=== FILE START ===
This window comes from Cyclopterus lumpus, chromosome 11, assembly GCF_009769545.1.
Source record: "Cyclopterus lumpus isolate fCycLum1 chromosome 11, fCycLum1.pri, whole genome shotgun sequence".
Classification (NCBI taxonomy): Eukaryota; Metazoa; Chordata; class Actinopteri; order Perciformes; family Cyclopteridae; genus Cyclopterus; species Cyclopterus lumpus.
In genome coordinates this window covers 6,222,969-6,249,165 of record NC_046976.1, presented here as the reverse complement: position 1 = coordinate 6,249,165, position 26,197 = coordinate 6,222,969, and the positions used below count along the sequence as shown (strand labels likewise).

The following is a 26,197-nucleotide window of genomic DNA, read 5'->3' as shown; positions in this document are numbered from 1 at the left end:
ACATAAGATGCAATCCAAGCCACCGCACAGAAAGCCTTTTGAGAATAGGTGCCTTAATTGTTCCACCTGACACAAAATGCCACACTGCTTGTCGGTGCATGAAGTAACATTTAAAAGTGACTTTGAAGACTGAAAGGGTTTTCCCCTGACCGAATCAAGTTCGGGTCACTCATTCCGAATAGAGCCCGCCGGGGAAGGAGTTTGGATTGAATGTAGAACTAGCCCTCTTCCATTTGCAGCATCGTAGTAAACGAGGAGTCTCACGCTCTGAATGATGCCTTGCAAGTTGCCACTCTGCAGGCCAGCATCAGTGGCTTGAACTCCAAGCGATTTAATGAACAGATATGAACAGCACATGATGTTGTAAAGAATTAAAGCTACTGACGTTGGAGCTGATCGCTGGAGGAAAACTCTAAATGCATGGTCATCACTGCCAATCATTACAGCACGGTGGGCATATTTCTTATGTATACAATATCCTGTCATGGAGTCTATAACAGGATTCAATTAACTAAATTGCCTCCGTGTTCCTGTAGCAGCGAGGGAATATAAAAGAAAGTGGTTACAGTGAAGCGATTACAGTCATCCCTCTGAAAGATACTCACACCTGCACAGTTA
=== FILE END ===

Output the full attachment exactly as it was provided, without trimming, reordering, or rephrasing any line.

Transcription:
This window comes from Cyclopterus lumpus, chromosome 11, assembly GCF_009769545.1.
Source record: "Cyclopterus lumpus isolate fCycLum1 chromosome 11, fCycLum1.pri, whole genome shotgun sequence".
Classification (NCBI taxonomy): Eukaryota; Metazoa; Chordata; class Actinopteri; order Perciformes; family Cyclopteridae; genus Cyclopterus; species Cyclopterus lumpus.
In genome coordinates this window covers 6,222,969-6,249,165 of record NC_046976.1, presented here as the reverse complement: position 1 = coordinate 6,249,165, position 26,197 = coordinate 6,222,969, and the positions used below count along the sequence as shown (strand labels likewise).

The following is a 26,197-nucleotide window of genomic DNA, read 5'->3' as shown; positions in this document are numbered from 1 at the left end:
ACATAAGATGCAATCCAAGCCACCGCACAGAAAGCCTTTTGAGAATAGGTGCCTTAATTGTTCCACCTGACACAAAATGCCACACTGCTTGTCGGTGCATGAAGTAACATTTAAAAGTGACTTTGAAGACTGAAAGGGTTTTCCCCTGACCGAATCAAGTTCGGGTCACTCATTCCGAATAGAGCCCGCCGGGGAAGGAGTTTGGATTGAATGTAGAACTAGCCCTCTTCCATTTGCAGCATCGTAGTAAACGAGGAGTCTCACGCTCTGAATGATGCCTTGCAAGTTGCCACTCTGCAGGCCAGCATCAGTGGCTTGAACTCCAAGCGATTTAATGAACAGATATGAACAGCACATGATGTTGTAAAGAATTAAAGCTACTGACGTTGGAGCTGATCGCTGGAGGAAAACTCTAAATGCATGGTCATCACTGCCAATCATTACAGCACGGTGGGCATATTTCTTATGTATACAATATCCTGTCATGGAGTCTATAACAGGATTCAATTAACTAAATTGCCTCCGTGTTCCTGTAGCAGCGAGGGAATATAAAAGAAAGTGGTTACAGTGAAGCGATTACAGTCATCCCTCTGAAAGATACTCACACCTGCACAGTTA